I've been badly burned in the past, investing in "foreign" and/or EM, so i have stayed away, except for MGGPX. Is it time to dip back into the foreign landscape? Am i too late?
Any thoughts, suggestions or opinions VERY welcome!
Net Expense Ratio after waivers/reductions 1.23%
Historic Return High / Historic Risk Above Average
An investor will need to determine if the foreign asset allocation (often approx. 50%) is appropriate for their particular situation.
I recently considered investing in a global equity fund (looked at ARTRX, RPGEX, others) to reduce the number of funds in my portfolio. I decided to retain discrete domestic and foreign equity funds since this will allow greater control of the asset allocation. Also, periodic rebalancing between domestic and foreign equity funds may provide additional returns.
There were many excellent points made, pro and con! I’m not sure I’m any closer to a decision.
Does anyone have any thoughts about owning two funds (MGGPX, MFAPX) with the same manager?
I think its fine but you should understand that there will be significant overlap. Also, both are very much growth oriented funds so you should consider that if the market is moving more towards value as it has since November. As I mentioned above I am most interested in adding emerging Asia this year. There are a number of good funds for doing that.
Basically, you can't take a credit now for foreign taxes paid at a higher rate than your current overall (not marginal) US rate. For example, suppose you owe $10K in taxes on $100K of taxable income (10%). If $20K of that income was foreign, and you paid $3000 in foreign taxes (15%), you could take a credit now for $2000 (10%) and carry over the remaining $1000 to use in future years.
The way the IRS describes it is different but amounts to the same thing: More important than his self pity ("It all seemed very personal") is whether your mutual fund passes through foreign taxes to you. The way funds generally work is that they pay for expenses (management fees and yes, taxes) out of earnings and pay you the net earnings as divs. The income you see on your 1040 is the usually the net income.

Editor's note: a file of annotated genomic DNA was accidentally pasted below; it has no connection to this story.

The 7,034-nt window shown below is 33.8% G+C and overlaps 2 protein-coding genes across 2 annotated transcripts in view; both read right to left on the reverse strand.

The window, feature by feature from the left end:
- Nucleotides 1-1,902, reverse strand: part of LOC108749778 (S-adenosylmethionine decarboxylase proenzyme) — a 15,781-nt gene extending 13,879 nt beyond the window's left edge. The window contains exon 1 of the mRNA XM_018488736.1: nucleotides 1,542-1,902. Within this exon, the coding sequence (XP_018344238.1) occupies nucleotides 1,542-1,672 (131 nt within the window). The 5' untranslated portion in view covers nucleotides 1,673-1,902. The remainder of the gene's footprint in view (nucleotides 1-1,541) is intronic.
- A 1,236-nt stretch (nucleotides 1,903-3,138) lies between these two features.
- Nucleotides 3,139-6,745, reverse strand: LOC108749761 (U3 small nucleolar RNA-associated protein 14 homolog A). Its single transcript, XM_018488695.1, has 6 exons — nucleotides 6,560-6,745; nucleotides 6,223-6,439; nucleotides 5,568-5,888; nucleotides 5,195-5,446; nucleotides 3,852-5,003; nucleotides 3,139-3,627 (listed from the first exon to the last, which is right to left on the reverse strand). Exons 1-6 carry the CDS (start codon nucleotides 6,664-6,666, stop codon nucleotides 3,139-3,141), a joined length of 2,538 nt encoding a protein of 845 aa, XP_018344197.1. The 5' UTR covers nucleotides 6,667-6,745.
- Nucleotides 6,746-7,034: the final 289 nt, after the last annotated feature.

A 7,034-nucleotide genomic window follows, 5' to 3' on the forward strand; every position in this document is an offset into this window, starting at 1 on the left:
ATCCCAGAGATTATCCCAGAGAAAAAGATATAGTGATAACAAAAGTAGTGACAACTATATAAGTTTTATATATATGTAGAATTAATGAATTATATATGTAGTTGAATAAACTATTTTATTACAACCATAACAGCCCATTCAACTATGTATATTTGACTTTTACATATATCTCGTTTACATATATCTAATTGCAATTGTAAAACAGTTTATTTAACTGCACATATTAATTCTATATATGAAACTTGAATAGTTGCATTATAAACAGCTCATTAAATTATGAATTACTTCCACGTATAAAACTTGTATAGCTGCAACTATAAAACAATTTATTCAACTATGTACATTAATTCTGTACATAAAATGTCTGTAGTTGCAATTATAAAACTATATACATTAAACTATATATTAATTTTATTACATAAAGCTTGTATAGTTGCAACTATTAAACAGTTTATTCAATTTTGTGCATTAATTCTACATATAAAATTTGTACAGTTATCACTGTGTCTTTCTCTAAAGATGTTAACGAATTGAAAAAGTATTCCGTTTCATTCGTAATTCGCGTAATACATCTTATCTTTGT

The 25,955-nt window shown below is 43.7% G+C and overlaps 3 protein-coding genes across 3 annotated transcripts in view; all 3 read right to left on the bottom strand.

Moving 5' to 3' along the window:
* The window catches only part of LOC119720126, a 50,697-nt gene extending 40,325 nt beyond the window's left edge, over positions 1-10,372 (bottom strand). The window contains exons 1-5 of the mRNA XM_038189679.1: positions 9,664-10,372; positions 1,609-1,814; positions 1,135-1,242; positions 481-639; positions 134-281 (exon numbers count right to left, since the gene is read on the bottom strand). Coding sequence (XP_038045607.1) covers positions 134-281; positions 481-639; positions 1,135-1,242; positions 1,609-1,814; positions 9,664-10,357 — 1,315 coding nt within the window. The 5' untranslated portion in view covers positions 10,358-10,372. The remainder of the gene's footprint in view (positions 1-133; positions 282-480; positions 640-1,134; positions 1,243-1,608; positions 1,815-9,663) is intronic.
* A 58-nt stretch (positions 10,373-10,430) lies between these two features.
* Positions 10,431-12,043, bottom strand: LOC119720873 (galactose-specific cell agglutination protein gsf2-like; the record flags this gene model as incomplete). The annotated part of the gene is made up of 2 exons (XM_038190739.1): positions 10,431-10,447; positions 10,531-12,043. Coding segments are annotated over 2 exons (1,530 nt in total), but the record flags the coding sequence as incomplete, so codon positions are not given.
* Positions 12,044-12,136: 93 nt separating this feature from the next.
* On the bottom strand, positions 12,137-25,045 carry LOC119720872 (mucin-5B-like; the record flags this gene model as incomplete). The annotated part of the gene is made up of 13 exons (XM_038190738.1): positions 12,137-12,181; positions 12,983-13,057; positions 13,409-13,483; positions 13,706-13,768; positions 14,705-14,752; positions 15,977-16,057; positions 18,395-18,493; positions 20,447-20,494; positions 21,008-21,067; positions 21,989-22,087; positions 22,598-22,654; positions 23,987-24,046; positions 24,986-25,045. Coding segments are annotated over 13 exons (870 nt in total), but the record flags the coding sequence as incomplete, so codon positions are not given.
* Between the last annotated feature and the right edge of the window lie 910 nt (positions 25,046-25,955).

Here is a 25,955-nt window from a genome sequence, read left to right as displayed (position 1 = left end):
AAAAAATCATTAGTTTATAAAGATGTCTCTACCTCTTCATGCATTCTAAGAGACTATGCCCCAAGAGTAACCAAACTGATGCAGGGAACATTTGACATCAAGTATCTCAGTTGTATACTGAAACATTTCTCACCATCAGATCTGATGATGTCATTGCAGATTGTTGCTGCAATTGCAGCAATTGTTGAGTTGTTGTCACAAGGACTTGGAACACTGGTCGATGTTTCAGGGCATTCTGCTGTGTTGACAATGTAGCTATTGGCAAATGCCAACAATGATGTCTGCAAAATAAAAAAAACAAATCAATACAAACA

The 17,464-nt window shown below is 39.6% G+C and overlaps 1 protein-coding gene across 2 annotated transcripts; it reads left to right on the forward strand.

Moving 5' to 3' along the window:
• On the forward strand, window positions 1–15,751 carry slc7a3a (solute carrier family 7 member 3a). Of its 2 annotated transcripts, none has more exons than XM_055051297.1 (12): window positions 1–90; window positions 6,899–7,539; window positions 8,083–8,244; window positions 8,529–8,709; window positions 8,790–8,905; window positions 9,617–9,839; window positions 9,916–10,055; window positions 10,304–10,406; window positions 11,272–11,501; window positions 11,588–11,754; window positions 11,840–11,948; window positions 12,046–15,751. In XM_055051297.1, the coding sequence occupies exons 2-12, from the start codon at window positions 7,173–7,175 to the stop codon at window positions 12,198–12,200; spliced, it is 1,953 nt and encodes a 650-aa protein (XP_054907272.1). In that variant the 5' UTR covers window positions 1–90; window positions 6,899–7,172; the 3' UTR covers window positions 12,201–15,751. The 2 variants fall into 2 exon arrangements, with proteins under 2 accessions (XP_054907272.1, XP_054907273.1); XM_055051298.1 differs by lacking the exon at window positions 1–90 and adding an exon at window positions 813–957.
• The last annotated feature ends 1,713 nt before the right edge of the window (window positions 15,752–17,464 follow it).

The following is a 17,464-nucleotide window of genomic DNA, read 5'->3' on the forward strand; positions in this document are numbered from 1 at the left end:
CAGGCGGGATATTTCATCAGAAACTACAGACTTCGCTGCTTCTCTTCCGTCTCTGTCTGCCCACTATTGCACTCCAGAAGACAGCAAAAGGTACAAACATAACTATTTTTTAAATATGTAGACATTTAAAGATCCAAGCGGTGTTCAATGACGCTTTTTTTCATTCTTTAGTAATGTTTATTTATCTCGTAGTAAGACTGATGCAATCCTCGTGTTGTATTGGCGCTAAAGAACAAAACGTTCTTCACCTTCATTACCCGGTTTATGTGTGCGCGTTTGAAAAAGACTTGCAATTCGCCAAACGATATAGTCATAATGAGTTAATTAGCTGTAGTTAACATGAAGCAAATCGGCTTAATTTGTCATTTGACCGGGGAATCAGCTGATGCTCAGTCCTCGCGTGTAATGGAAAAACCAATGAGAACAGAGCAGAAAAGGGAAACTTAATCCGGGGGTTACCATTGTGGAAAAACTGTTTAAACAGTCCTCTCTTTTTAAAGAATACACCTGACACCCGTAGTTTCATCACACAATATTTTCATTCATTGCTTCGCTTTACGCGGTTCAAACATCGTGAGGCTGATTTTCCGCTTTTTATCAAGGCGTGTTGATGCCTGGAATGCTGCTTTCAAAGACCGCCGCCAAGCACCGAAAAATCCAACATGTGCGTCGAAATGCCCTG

But sometimes, even though you're only getting net divs, the funds pretend that you got extra income and it was you, not the fund, that paid those foreign taxes with that extra income. So you might have $500 in "real" dividends, but on your 1099 you see $550 in divs and $50 in foreign taxes paid.
The question is: which funds pass through foreign taxes to you? A fund must make an election to pass through the taxes. They can't do so unless "more than 50 percent of the value ... of [the fund's] assets at the close of the taxable year consists of stock or securities in foreign corporations." 26 U.S. Code § 853(a)(1)
Generally, global funds don't make this election because they either typically have less than 50% invested abroad or because their portfolio could be near 50% and they want to be clear to investors. (Currently, M* shows 46/246 large cap world stock funds with over 50% non-US stocks.)
Somewhat surprisingly (to me) a number of international funds also decide not to pass through foreign taxes.
What you did and the amazing responses is causing more research into funds I haven't considered yet, in my major account, and I consider that part of what needs to be done. It's a lot more work, but well worth it because, well it's my money.
My thanks also to everyone that has responded to this, much respect for your thoughts and comments.
Stay Safe, Derf